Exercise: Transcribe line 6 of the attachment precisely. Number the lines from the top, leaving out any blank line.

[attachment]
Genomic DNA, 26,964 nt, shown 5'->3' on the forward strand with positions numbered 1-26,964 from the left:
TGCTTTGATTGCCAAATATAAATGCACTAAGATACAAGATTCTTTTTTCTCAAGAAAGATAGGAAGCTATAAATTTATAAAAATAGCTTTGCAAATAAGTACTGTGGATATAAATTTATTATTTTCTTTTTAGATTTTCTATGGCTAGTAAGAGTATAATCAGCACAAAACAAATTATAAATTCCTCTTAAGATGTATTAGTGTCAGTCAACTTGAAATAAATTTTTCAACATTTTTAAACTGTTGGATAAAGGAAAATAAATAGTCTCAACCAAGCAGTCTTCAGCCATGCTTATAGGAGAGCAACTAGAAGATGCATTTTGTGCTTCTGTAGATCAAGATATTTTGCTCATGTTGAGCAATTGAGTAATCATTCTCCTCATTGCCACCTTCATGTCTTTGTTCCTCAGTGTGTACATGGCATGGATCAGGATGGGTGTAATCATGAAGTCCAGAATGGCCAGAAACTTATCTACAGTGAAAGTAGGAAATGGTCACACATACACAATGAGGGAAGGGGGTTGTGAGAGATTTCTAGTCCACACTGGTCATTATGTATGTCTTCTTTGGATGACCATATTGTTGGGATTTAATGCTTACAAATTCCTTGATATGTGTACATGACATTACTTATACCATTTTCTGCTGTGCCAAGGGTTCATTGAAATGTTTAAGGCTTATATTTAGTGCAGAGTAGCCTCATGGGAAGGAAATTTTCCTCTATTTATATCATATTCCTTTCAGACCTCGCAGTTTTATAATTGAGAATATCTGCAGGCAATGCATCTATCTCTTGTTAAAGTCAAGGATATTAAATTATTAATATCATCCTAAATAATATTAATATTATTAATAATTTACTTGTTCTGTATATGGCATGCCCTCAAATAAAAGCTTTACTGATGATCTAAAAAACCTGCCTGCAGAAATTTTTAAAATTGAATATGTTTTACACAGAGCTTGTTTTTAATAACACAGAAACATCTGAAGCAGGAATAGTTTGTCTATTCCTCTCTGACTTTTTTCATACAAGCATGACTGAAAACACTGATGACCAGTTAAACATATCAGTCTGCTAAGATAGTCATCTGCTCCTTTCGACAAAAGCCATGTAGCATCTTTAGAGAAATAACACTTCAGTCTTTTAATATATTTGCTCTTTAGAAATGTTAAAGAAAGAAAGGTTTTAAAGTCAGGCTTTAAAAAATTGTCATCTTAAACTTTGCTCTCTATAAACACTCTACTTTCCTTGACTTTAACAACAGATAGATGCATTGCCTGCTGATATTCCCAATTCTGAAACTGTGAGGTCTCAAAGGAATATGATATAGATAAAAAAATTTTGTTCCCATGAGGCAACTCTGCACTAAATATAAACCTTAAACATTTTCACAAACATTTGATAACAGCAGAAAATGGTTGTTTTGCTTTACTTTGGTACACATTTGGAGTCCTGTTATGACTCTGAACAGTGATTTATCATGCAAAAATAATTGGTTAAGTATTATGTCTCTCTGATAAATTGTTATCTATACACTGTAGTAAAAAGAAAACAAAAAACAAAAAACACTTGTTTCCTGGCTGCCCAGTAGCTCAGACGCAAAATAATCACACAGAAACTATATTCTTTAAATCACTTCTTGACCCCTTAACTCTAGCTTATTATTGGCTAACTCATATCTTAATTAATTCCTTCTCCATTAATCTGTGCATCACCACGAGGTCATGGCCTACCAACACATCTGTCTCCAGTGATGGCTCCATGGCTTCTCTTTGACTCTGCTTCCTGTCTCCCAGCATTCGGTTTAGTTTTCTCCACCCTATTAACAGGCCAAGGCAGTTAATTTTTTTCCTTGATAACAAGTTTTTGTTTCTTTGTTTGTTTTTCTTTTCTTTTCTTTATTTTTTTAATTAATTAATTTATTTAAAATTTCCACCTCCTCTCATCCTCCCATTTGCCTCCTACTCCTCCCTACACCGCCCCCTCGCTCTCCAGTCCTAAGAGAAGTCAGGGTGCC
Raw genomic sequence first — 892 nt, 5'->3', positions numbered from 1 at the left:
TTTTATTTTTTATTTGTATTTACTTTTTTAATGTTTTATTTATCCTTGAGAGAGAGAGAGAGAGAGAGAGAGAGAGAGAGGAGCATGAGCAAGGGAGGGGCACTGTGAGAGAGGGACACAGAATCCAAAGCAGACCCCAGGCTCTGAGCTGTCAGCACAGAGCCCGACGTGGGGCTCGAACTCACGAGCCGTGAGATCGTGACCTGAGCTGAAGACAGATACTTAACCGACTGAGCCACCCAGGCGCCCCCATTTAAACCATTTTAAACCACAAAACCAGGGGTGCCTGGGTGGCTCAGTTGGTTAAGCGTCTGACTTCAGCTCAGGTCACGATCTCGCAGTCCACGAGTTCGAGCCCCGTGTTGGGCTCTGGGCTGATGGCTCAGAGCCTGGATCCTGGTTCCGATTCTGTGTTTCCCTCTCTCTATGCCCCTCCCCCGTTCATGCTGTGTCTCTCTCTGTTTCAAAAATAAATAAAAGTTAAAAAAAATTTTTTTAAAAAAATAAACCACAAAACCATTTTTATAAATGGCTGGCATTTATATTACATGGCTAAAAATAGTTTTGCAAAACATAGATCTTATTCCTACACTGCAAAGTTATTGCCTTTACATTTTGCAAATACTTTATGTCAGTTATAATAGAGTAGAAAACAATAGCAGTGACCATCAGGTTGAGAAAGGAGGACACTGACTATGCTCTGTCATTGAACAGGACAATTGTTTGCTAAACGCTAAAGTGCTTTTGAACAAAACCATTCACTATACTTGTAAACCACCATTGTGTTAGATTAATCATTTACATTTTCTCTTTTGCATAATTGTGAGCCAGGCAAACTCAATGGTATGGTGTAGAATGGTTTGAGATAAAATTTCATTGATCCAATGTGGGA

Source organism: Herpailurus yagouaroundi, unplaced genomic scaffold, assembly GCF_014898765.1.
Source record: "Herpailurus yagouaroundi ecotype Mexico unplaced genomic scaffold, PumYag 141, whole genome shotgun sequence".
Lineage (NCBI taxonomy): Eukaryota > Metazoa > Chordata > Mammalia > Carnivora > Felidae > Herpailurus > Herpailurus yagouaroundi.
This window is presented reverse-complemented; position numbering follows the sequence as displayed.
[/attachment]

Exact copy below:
Source record: "Herpailurus yagouaroundi ecotype Mexico unplaced genomic scaffold, PumYag 141, whole genome shotgun sequence".